CNET también está disponible en español.

Ir a español

Don't show this again

Christmas Gift Guide
Tech Industry

Excite, Inktomi beat Street

The Internet search companies post quarterly losses that aren't as bad as analysts' projections

Internet search companies Excite and Inktomi today posted quarterly losses that weren't as bad as Wall Street's projections.

Excluding one-time charges, Excite posted a net loss of $4.6 million, or 10 cents per share, for its second quarter, which ended June 30. That compared to a loss of $6.3 million or 26 cents per share for the same period last year.

A consensus of analysts forecast the Redwood City, California-based company to lose 21 cents per share, according to First Call. First Call had earlier projected a loss of 19.5 cents per share, but it updated its forecast yesterday. All the earnings figures have been adjusted for a 2-for-1 stock split that takes effect July 20.

Revenues for Excite were $33 million, more than three times the revenue of $10.1 million a year ago.

Inktomi, meanwhile, reported a net loss of $4.7 million, or 24 cents per share for its third quarter, compared to a loss of $2.1 million or 17 cents per share a year ago. First Call had projected that the San Mateo, California, network search and caching company would lose 26 cents per share.

Revenue for the quarter, which ended June 30, was 6.3 million, up more than threefold over the same period a year ago, when revenue was 1.5 million.

Excite and Inktomi join a number of technology companies in beating analysts' earnings expectations this quarter. Last week, Yahoo reported revenues of 15 cents per share, while analysts had forecast the company to earn 9 cents a share.

Excite fell 1.625 to 90 in after-hours trading on Instinet after the earnings report was released. The shares had advanced sharply in regular trades ahead of the earnings release, closing at 91.625 for a gain of 3.375.

Excite's net losses excluded $75.6 million in one-time charges including $56.8 million related the a partnership with Netscape Communications' Netcenter and $2.6 million in merger-related expenses, as well as other one-time costs.

The company also said it spent $16.4 million in stock acquiring Throw. As first reported by CNET NEWS.COM, Excite acquired the privately held online community, which is based in Seattle.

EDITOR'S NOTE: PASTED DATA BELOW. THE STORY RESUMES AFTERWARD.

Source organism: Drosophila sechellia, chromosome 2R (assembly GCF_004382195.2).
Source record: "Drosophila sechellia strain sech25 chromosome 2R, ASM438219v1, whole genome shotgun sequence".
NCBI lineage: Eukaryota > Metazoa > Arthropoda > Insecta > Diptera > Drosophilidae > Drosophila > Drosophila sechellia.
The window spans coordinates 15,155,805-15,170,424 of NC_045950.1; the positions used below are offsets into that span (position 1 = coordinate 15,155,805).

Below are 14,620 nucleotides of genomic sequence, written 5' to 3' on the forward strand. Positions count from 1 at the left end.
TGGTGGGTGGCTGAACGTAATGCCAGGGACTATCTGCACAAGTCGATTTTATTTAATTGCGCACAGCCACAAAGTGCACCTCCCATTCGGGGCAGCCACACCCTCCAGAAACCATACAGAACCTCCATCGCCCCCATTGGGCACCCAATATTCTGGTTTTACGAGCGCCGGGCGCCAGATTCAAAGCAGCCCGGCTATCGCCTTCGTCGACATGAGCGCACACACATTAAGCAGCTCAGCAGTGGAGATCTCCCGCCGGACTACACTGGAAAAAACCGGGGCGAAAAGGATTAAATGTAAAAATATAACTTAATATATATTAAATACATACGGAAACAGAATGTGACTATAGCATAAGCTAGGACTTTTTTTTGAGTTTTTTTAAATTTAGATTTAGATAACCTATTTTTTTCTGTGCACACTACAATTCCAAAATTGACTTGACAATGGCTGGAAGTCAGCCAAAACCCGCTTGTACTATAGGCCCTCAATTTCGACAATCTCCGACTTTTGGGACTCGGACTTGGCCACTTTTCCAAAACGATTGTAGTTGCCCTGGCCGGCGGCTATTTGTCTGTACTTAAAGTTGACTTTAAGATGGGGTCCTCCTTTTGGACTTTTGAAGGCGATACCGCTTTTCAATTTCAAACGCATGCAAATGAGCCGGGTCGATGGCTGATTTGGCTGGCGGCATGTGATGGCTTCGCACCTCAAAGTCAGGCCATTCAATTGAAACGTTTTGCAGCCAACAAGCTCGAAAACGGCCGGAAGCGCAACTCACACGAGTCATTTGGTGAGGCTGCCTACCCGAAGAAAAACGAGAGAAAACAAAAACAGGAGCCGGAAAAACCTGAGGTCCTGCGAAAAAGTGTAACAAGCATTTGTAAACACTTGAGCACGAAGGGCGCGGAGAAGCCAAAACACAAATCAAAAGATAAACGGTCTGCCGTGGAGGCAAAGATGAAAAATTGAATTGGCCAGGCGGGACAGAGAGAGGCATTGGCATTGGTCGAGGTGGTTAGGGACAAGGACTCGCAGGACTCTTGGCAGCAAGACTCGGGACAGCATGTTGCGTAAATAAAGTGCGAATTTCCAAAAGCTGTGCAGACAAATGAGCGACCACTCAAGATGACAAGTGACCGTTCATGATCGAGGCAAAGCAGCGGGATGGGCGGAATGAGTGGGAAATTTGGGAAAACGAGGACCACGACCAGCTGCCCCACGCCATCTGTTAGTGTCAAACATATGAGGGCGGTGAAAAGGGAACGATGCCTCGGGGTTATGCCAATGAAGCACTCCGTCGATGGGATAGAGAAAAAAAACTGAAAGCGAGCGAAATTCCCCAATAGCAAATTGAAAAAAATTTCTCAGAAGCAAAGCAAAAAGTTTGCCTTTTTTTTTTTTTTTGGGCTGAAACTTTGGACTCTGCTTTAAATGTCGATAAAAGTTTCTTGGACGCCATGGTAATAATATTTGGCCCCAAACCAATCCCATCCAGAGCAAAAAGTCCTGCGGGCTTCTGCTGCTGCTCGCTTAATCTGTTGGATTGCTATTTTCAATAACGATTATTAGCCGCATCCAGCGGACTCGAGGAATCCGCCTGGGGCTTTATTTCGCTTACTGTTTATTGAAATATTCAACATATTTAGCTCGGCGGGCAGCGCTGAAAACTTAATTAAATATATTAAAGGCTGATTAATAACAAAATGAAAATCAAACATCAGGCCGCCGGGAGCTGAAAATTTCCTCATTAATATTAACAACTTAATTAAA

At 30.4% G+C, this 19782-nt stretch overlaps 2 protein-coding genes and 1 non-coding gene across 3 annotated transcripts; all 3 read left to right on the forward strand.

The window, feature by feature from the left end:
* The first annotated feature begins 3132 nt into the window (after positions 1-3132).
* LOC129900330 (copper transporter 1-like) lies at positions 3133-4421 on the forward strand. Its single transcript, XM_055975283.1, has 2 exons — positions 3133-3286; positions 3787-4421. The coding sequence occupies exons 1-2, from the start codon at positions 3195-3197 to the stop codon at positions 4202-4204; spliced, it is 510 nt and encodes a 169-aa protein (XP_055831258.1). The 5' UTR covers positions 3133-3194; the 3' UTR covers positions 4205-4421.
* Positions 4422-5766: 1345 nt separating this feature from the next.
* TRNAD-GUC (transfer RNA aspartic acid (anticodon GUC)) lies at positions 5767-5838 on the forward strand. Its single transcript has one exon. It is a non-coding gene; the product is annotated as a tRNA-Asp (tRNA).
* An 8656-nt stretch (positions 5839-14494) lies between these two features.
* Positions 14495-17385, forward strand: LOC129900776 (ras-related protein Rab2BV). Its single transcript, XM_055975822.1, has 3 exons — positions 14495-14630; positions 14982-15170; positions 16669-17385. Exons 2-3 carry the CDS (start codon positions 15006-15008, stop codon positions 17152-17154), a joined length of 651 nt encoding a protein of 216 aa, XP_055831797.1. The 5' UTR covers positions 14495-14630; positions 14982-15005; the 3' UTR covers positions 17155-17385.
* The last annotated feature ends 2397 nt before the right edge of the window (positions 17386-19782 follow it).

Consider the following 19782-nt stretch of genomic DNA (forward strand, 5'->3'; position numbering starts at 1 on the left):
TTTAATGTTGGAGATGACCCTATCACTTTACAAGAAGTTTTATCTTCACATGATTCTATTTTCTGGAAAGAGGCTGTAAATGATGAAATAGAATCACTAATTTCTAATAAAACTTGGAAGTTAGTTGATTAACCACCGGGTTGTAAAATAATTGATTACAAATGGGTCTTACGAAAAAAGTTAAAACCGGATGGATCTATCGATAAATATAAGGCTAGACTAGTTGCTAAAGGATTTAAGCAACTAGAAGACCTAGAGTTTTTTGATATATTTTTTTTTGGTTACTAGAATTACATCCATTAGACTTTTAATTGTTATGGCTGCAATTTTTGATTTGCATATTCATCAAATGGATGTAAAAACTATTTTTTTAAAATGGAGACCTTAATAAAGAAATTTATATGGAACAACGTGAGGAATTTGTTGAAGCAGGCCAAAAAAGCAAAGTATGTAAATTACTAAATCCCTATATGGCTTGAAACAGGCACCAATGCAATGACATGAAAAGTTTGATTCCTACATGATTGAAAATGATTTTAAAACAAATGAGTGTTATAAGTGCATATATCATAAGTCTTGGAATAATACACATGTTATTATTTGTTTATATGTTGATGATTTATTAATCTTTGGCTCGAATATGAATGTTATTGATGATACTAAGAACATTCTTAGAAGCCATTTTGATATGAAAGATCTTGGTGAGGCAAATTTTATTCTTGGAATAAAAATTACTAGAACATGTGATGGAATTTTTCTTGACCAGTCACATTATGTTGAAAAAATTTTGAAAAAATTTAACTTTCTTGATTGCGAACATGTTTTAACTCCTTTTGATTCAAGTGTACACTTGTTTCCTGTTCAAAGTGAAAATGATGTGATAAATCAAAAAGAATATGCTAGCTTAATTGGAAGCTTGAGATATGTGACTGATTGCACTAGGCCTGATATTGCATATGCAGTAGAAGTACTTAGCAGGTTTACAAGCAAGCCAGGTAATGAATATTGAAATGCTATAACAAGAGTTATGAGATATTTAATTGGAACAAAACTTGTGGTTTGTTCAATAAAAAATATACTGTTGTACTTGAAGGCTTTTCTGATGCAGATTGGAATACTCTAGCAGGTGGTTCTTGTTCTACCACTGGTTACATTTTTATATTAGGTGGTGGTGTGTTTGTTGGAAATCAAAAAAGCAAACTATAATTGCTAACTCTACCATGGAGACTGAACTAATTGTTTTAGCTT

"A number of community sites have been successful in attracting large audiences," Excite said in a press release accompanying the earnings report. "Generating significant revenue has proven to be much harder. With the Throw features and functionality being integrated with Excite, the company expects to develop a successful business model around community services online."

Excite also reported traffic of 44 million "page views" per day in June, a 10 percent increase compared to March figures. The company said its partnership with Netscape had lifted Excite's at-home reach to almost 42 percent, citing research from Media Metrix.

Meanwhile, Inktomi, which reported its first quarter as a publicly traded company, reported growth in its business as well. Over the past three months, the company has signed deals with CNET (publisher of NEWS.COM), GoTo.Com, and Southam to use Inktomi's search engine technology.

It also signed up America Online to use its Traffic Server network cache, which stores Internet content on a network's local system to speed up deliver to users. Inktomi closed down 0.0625 at 67.9375.

Ryan Jacob, portfolio manager at the Internet Fund, said both companies appear to be in good shape because they are meeting analysts' expectations and increasing the number of customers using their services.

"[Inktomi's] results were very impressive, but for the most part expected" because the company recently completed a "road show" where it peddled the company's achievements to would-be investors. He added that despite initial Wall Street skepticism of Excite's deal with Netcenter, the pact appears to be paying off. "I think eventually they'll be vindicated for securing that agreement because Netcenter is generating a significant amount of traffic," Ryan noted.